Graph: Overnight Visitors(a) to Australia's Coral Coast

The vast majority of visitors to Australia's Coral Coast are Western Australians (intrastate travellers), accounting for 80% of all overnight visitors to the region in 2005. International and interstate travellers made up an equal share of the remaining 20%. Over the last 5 years, the number of overnight visitors to Australia's Coral Coast has averaged 692,000 per year. In addition to overnight visitors, an average of 320,000 people made day trips to the area in each year since 2001.

The incidence of oil spills is another indicator of marine health. The environmental impact of oil spills depends on their size and location, and weather conditions at the time. Oil spills cause the most damage when they occur close to conservational areas or near to the coast, affecting marine wildlife and other animals higher up the food chain. There were three major oil spills in Western Australian waters between 1988 and 1991, however, no major oil spills were reported in the last decade.



Family and community are important aspects of society. The strength of people's relationships with their family, friends and the wider community are important ingredients of social cohesion. Most Western Australians live in households as members of a family unit. While couple families are most common in Western Australia, there has been an increase in the proportion of one parent families, along with children living in this type of family.

In 2005, lone mother families accounted for 19% (43,000) of all families in Western Australia with children under 15 years of age, an increase from 16% (32,000) in 1995. The proportion of children in lone mother families was marginally higher in Western Australia (19.4%) than nationally (18.7%) in 2005. Ten years earlier it was the reverse with Western Australia (15.6%) having a slightly lower proportion of children in lone mother families than Australia as a whole (16.6%).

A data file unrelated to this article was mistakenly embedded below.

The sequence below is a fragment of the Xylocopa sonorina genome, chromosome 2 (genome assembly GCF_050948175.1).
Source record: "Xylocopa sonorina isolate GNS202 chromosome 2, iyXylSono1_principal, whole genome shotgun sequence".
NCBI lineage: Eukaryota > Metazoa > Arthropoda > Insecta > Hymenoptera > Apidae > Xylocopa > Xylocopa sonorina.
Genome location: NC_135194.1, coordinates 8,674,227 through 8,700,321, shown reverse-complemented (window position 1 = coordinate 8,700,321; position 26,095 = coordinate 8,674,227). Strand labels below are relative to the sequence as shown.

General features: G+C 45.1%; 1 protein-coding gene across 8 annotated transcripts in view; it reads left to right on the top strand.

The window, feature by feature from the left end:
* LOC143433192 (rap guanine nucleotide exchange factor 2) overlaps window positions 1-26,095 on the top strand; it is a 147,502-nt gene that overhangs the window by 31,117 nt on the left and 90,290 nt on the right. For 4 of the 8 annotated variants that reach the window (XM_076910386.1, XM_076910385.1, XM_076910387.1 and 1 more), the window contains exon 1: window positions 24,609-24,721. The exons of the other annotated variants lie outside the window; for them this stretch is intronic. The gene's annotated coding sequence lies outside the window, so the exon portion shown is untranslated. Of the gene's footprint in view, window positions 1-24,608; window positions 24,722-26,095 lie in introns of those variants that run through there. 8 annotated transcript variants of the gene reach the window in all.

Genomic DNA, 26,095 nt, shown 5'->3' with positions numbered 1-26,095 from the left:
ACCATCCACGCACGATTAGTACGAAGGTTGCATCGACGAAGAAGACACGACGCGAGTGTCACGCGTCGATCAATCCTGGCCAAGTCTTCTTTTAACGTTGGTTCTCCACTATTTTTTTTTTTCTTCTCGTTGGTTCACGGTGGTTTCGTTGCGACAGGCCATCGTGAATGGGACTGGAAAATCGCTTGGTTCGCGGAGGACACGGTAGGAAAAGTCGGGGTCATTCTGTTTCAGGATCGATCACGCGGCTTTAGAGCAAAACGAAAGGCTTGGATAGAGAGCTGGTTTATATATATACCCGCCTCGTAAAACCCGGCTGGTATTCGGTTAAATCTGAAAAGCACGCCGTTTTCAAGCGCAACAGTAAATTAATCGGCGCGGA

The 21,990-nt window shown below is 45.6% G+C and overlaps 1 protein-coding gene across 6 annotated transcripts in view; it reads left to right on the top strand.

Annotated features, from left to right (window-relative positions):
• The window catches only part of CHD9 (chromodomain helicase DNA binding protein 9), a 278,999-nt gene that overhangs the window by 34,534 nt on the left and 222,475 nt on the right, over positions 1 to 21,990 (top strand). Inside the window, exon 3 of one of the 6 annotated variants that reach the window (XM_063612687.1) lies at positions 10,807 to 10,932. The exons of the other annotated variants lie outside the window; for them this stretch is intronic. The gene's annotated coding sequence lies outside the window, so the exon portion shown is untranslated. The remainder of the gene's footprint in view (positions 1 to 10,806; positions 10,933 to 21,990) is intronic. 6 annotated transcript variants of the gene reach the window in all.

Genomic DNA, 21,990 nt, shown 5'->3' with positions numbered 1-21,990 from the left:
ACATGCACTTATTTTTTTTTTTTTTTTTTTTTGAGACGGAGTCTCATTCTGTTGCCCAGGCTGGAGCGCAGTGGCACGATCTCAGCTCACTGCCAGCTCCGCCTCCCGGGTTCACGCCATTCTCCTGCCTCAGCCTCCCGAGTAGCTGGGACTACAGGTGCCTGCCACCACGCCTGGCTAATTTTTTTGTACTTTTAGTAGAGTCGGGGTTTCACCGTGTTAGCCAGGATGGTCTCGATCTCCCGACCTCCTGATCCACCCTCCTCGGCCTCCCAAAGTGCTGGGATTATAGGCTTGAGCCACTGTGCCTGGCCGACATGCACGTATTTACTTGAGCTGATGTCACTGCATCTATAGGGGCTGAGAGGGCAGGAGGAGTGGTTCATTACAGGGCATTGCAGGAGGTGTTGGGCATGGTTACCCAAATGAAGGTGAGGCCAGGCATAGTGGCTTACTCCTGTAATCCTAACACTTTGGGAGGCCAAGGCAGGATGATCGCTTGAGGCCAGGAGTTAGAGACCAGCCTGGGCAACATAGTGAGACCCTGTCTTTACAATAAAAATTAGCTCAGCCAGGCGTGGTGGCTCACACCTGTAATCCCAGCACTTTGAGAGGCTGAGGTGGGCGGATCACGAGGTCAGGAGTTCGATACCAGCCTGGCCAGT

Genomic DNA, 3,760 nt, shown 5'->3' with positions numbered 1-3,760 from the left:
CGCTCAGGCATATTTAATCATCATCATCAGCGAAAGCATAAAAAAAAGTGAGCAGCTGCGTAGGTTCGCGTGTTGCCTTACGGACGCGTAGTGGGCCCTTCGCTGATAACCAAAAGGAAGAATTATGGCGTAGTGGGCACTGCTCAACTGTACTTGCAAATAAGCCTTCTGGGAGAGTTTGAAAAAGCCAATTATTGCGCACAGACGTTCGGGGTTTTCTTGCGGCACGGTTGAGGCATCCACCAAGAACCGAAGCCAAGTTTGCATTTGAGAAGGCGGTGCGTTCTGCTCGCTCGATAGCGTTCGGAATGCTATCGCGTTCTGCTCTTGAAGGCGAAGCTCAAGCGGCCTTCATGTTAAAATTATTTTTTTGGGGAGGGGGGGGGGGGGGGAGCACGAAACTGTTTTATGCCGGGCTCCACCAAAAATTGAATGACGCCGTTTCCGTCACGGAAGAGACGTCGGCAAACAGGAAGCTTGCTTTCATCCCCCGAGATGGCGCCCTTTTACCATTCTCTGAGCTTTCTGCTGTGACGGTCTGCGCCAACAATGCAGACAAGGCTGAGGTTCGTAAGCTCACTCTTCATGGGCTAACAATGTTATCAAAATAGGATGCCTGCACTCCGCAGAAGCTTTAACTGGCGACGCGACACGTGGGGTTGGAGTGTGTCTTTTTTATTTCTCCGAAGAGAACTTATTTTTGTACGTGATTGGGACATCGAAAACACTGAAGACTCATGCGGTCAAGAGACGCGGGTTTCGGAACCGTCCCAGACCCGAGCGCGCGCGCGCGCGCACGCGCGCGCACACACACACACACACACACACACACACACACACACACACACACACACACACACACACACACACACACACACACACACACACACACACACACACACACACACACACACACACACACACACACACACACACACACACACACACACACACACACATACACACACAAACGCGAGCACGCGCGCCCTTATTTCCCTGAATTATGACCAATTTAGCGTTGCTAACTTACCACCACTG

Graph: Proportion of Children in Lone Mother Families

An indicator of children at risk of financial hardship and associated personal development issues is the joblessness of their parents. In Western Australia, 16.5% of children (one in six) under the age of 15 were living in families with no resident parent employed in 2004, a slight decrease from 1995 (17.4%). The proportion of children living without an employed parent was slightly higher in Western Australia (16.5%) than nationally (15.7%) in 2004. There was also a decline in the proportion of couple families with children in Western Australia where neither parent was employed - falling from 7.4% in 1995 to 6.2% in 2005. Nationally, the proportion fell from 8.4% to 5.3% over the same period.

The support carers provide elderly and disabled people is essential to their health and effective social functioning, helping them to realise their full potential as individuals and participants in the community. In 2003, 13% (247,000) of Western Australians cared for someone with a disability and 2% (39,000) were primary carers of a person with a severe or profound disability. These rates were the same as those recorded nationally. In 2003, there were 47,000 (24%) more carers in Western Australia than in 1998. The number of primary carers increased by 3,600 (10%) over the same period, many of whom were women (the proportion of carers who were women rose from 66% to 73%).

Volunteering is one way in which community bonds can be strengthened. More people volunteering their time to do work for an organisation or group can be considered a strong expression of social capital. In 2002, 507,000 (36%) Western Australians aged 18 years and over reported that they had volunteered in the previous 12 months, significantly more than the 325,000 people (26%) in 1995. The equivalent rates of voluntary work at the national level were slightly lower in both 2002 and 1995 at 34% and 24% respectively.